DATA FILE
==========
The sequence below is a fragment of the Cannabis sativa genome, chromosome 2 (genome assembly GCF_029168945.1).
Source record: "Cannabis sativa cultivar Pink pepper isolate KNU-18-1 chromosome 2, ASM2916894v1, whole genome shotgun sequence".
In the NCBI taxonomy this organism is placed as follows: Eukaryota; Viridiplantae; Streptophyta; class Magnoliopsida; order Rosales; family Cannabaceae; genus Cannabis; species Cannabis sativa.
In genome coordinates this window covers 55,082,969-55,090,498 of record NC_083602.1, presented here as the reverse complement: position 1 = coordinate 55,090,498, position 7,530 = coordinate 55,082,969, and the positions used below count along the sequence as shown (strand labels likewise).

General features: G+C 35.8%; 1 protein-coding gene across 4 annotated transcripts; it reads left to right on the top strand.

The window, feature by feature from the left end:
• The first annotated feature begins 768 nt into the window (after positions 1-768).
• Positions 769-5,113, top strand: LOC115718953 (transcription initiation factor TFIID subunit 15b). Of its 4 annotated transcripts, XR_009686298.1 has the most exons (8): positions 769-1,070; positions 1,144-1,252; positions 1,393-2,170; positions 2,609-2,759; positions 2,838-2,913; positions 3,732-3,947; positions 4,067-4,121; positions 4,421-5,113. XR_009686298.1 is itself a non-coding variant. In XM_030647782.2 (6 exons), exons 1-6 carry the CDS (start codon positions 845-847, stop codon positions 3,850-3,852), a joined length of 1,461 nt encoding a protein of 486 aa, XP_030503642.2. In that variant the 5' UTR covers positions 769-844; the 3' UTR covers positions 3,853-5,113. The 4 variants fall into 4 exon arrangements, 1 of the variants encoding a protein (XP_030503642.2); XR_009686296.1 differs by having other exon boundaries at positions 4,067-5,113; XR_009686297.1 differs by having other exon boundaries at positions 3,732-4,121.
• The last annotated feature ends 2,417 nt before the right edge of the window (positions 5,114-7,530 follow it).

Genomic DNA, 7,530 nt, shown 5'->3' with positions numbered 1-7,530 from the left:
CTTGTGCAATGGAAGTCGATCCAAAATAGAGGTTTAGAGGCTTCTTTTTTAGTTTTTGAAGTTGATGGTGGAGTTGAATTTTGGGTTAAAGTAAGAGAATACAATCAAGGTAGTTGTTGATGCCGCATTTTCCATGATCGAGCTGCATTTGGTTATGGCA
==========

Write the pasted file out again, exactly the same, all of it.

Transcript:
The sequence below is a fragment of the Cannabis sativa genome, chromosome 2 (genome assembly GCF_029168945.1).
Source record: "Cannabis sativa cultivar Pink pepper isolate KNU-18-1 chromosome 2, ASM2916894v1, whole genome shotgun sequence".
In the NCBI taxonomy this organism is placed as follows: Eukaryota; Viridiplantae; Streptophyta; class Magnoliopsida; order Rosales; family Cannabaceae; genus Cannabis; species Cannabis sativa.
In genome coordinates this window covers 55,082,969-55,090,498 of record NC_083602.1, presented here as the reverse complement: position 1 = coordinate 55,090,498, position 7,530 = coordinate 55,082,969, and the positions used below count along the sequence as shown (strand labels likewise).

General features: G+C 35.8%; 1 protein-coding gene across 4 annotated transcripts; it reads left to right on the top strand.

The window, feature by feature from the left end:
• The first annotated feature begins 768 nt into the window (after positions 1-768).
• Positions 769-5,113, top strand: LOC115718953 (transcription initiation factor TFIID subunit 15b). Of its 4 annotated transcripts, XR_009686298.1 has the most exons (8): positions 769-1,070; positions 1,144-1,252; positions 1,393-2,170; positions 2,609-2,759; positions 2,838-2,913; positions 3,732-3,947; positions 4,067-4,121; positions 4,421-5,113. XR_009686298.1 is itself a non-coding variant. In XM_030647782.2 (6 exons), exons 1-6 carry the CDS (start codon positions 845-847, stop codon positions 3,850-3,852), a joined length of 1,461 nt encoding a protein of 486 aa, XP_030503642.2. In that variant the 5' UTR covers positions 769-844; the 3' UTR covers positions 3,853-5,113. The 4 variants fall into 4 exon arrangements, 1 of the variants encoding a protein (XP_030503642.2); XR_009686296.1 differs by having other exon boundaries at positions 4,067-5,113; XR_009686297.1 differs by having other exon boundaries at positions 3,732-4,121.
• The last annotated feature ends 2,417 nt before the right edge of the window (positions 5,114-7,530 follow it).

Genomic DNA, 7,530 nt, shown 5'->3' with positions numbered 1-7,530 from the left:
CTTGTGCAATGGAAGTCGATCCAAAATAGAGGTTTAGAGGCTTCTTTTTTAGTTTTTGAAGTTGATGGTGGAGTTGAATTTTGGGTTAAAGTAAGAGAATACAATCAAGGTAGTTGTTGATGCCGCATTTTCCATGATCGAGCTGCATTTGGTTATGGCA